Shaving is fine for legs and underarms. I do NOT recommend that women shave facial areas unless they want that Fred Flintstone, five o'clock shadow look. In the majority of cases the hair will become very coarse, tough and wiry. Some women have a problem when shaving their legs and bikini lines . . . they get nicks, cuts, ugly little red bumps and a lot of frustration. If you are in this unfortunate category, for starters I recommend you stop using a man's razor. There are several LADIES razors on the market now and they do make a difference! Also, use a good shaving gel or cream. Shaving usually gets the best results on skin that has soaked in hot water . . . but if you are a woman of the 90's, you probably don't have all day to luxuriate in a hot tub prior to shaving! If a ten minute shower is all you have time for, then shave at the end of it, so the hair will have softened to some degree. Some women use an electric shaver . . . if that works for you, great! Try to avoid those electric shavers that have rotary blades, however, for they have a tendency to distort the hair follicles which usually results in many little ingrown hairs. If you already have ingrown hairs, (you can tell by the aforementioned little bumps) they need to be GENTLY released. Do not try digging them out with your nails! You'll end up with ghastly gashes! Try using a loofah on the ingrown areas in the shower. This exfoliates the skin, releasing the hairs that are close to the surface. For deeper ingrowns, you may have to perform a little surgery, a 'hair-ectomy' if you will. Wipe a pin or needle and the ingrown area with alcohol, and carefully release the hair, using the tip of the needle only. Never jab the needle into the skin. After the hair is released, wipe the skin with alcohol again. Why did I not recommend tweezers for this task? They have a tendency to grab a chunk of skin along with the hair and thus cause more skin trauma. (And life can be traumatic enough as it is, yes?)

A few final words on shaving:


I've heard waxing referred to as a masochist's delight! 'Kinky,' huh? Okay, if that didn't scare you off then you might as well know that waxing is performed with a substance mainly composed of paraffin wax, oil and rosin (and an evil gleam in the eyes of the waxer). The hair must be long enough for the wax to adhere to it properly. A cloth strip is then applied to the wax and quickly removed (read: RIPPED) from the skin. Some types of wax must be heated before application to make them supple enough to surround the hairs. Wax is usually applied to the skin while still hot and when it cools the wax is stRIPPED off the skin, taking the hair (and months off your life!) along with it. OUCH!! This is better tolerated on the lower legs, but is usually very painful on body areas. Waxing is widely used for the removal of facial hair, particularly the eyebrows because they won't require waxing again for a few weeks. That was the good news about for the bad news: Due to tissue trauma, the skin will be red after waxing. Tiny bumps or welts may appear and scabbing is common. Also, you might bleed a bit after waxing which means that the skin will take longer to appear normal again. Most people I know develop ingrown hairs in the waxed areas because the follicles become distorted from the forcible RIPPING out of hairs. Hair grows in the distorted shape of the follicle and curves under the outer layer of skin, becoming trapped underneath. They become unsightly, itchy little bumps and can become infected and develop into sebaceous cysts over time that may require surgical removal. Also, it is very possible for infection to occur after waxing if there was harmful bacteria on the skin's surface. Wait, there's more yummy stuff......Some people who have waxed for prolonged periods of time find that their hairs have become extremely coarse and strong, and waxing is no longer effective. They must go to the tool shed for their strongest pliers to RIP those last stubborn hairs out. (Don't say I didn't warn you!)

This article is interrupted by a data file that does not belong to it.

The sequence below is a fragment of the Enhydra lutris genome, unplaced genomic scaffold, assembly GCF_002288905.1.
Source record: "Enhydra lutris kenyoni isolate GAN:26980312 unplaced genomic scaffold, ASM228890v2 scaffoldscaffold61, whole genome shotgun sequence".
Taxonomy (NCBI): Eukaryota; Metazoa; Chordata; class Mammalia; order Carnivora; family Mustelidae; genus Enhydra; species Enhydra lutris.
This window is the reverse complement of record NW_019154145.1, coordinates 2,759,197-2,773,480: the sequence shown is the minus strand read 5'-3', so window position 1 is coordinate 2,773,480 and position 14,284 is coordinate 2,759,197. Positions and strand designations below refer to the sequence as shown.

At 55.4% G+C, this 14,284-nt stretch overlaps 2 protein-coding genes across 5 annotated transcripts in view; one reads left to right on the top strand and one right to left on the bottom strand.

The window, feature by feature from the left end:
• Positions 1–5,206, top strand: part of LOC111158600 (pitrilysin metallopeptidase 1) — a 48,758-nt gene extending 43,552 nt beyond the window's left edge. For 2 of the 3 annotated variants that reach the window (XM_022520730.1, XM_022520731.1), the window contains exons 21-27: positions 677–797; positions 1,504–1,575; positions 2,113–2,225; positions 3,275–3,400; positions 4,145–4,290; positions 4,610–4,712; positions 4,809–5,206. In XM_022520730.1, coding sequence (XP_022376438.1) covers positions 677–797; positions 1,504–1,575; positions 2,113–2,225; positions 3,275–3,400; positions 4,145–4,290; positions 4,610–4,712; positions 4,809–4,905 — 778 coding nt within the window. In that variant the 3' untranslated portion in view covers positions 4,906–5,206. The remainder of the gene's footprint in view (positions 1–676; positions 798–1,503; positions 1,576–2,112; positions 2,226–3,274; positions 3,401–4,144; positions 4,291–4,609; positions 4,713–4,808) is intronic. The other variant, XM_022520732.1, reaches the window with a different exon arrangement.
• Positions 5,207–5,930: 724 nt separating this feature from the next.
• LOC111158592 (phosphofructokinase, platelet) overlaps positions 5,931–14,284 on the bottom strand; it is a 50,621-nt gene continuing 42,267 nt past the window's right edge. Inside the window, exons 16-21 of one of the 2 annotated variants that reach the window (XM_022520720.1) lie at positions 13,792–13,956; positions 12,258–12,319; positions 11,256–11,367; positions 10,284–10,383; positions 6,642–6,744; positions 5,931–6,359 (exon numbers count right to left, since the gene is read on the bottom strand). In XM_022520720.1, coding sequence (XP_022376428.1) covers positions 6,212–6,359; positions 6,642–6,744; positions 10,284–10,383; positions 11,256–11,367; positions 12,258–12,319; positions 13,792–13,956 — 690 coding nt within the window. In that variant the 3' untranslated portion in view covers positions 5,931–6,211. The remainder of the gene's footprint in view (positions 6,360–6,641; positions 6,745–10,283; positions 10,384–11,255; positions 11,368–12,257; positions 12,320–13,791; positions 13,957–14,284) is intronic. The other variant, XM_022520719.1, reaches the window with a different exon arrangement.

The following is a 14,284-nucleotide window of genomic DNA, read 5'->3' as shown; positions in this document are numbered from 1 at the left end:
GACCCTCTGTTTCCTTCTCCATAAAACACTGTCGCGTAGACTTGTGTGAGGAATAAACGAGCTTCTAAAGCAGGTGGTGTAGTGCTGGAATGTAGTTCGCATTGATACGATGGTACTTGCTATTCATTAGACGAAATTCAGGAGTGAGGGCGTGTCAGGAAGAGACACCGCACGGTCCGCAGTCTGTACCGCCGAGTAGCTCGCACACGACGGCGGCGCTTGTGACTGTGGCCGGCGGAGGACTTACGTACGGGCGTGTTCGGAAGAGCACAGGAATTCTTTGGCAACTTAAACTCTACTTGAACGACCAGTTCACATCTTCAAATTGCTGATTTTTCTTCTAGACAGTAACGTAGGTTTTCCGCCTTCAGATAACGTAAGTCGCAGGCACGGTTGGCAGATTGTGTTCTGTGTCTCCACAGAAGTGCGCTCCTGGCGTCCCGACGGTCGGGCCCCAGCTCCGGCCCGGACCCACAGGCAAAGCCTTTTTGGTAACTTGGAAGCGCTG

X-Ray and Laser

The year: 1897. The place: Vienna. The method: X-ray. The good news: It destroyed the hair quickly and painlessly! The hair did not come back! The bad news: Well, the skin didn't come back either. (Hey, you can't have everything.) When the X-ray destroyed the hair it also destroyed the surrounding skin. After a few months of X-ray treatments some people ended up looking like Swamp Thing. We're talking MAJOR skin damage, even loss of bone mass and eventually, cancer. The X-ray method of hair (and skin and life) removal was finally discontinued in the 1930's. What a surprise! Various companies have been experimenting with laser epilators (for hair removal) since the early 1980's. I give them credit for trying to perfect their devices. To congratulate them on having accomplished this would be premature. Lasers emit intense heat at close range. There are several different types of laser devices now in use. I still have not heard of any that are safe and actually effective as far as permanent hair removal. In fact, the Food and Drug Administration does not allow the manufacturers of these devices to advertise permanent results. (Of course, some skin damage could be permanent.)